The Franklin Mineral’s railroad operates 16 miles of the former Tennessee Central Railroad between Crab Orchard, TN and Rockwood, TN. The TC was a shortline railroad that operated between Hopkinsville, KY and Emory Gap, TN, traversing some of the most rugged parts of the western Appalachians on a line full of steep grades and tall bridges.The railroad always struggled financially but finally went bankrupt in 1968. Though an underdog the TC had always proven to be a thorn in the side of the larger railroads providing a shortcut around their longer routes, after bankrupcy the railroad was split between the Illinois Central, Louisville & Nashville and the Southern and then in a short time partially abandoned. The Southern’s segment was first cut back from Crossville to Crab Orchard in the 1990’s and in 2001 NS filed to abandon the entire line. However Franklin Industrial Materials needed the line to serve its quarry in Crab Orchard so purchased it and began operation as a non common carrier, a real oddity in the shortline world. Though not a true railroad the company the owners put on a great image for their new operation and purchased 3 GE B23-7’s, two highhoods from Norfolk Southern and one low hood from CSX, painting them in a striking white and grey scheme with red trim, perfect for hiding the copious limestone dust found in the quarry setting. Franklin was purchased by Lhoist Enterprises, a European aggregate conglomerate in 2006 but it was not until 2013 that the railroads locomotive traded their red Franklin logos for blue Lhoist ones, retaining the same paint scheme.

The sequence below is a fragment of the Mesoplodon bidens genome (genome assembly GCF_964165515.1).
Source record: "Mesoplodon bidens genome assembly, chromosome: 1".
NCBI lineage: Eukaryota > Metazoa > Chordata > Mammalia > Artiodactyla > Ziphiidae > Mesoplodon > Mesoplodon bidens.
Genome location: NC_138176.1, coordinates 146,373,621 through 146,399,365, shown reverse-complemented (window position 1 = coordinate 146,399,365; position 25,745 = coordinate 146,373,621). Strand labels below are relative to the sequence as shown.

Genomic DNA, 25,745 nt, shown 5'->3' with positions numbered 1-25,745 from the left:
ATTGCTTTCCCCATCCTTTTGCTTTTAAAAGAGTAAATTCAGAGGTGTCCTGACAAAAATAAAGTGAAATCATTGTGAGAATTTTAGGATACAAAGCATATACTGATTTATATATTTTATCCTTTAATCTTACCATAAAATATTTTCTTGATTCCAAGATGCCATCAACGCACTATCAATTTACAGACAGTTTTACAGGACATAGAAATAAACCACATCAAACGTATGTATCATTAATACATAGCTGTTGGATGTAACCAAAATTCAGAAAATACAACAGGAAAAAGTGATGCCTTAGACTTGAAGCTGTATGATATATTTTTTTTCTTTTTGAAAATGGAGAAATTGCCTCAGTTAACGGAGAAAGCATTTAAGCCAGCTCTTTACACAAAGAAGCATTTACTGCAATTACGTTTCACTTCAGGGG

For a history of the Tennessee Central from birth to death click the link to the left to purchased a great illustrated history on Amazon.
I first visited the railroad in 2011 and instantly fell in love with the combination of the clean vintage GE’s and the lines fantastic array of wooden trestles. I made another visit in 2012 but then for a number of reasons I did not make it back for many years. Unfortunately in 2015 the railroad leased a former UP GP38-2 which led nearly every train, with that locomotive on the property my interest was significantly reduced. In 2017 the railroad acquired a rebuilt GP35 which I was certain would spell the end of the old GE’s. However in August 2017 the lease unit was sent home and mysteriously the rebuild GP35 disappeared inside the shop. The GE’s had been leading for several weeks so I decided to try for another visit before the EMD returned.